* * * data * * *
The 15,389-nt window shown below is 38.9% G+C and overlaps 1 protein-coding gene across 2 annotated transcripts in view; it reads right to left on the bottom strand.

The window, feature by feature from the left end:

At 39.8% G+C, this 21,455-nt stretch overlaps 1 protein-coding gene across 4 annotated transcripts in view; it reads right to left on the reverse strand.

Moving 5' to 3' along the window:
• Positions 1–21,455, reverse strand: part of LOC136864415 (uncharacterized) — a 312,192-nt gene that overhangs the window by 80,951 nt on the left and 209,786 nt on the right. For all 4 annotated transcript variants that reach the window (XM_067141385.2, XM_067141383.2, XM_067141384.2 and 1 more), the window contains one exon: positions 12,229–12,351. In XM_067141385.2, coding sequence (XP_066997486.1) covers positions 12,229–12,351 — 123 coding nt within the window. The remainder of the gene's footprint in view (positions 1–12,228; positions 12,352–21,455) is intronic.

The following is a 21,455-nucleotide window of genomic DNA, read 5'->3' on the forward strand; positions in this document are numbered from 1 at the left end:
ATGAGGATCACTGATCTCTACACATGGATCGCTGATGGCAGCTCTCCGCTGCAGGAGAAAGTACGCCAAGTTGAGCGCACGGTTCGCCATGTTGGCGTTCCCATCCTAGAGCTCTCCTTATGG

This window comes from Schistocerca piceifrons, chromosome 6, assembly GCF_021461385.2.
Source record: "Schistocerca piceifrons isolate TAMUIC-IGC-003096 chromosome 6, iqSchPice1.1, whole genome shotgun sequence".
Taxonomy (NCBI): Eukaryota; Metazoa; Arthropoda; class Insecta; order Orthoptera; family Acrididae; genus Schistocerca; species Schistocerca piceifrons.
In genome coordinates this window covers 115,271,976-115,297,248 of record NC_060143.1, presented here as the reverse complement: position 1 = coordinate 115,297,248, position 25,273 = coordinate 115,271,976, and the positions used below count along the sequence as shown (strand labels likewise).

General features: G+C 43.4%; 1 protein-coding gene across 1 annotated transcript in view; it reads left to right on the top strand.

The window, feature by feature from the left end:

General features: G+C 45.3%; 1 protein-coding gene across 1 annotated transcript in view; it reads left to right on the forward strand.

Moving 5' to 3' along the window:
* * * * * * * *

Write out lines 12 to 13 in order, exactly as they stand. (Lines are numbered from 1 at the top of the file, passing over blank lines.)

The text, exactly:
General features: G+C 43.4%; 1 protein-coding gene across 1 annotated transcript in view; it reads left to right on the top strand.

The window, feature by feature from the left end: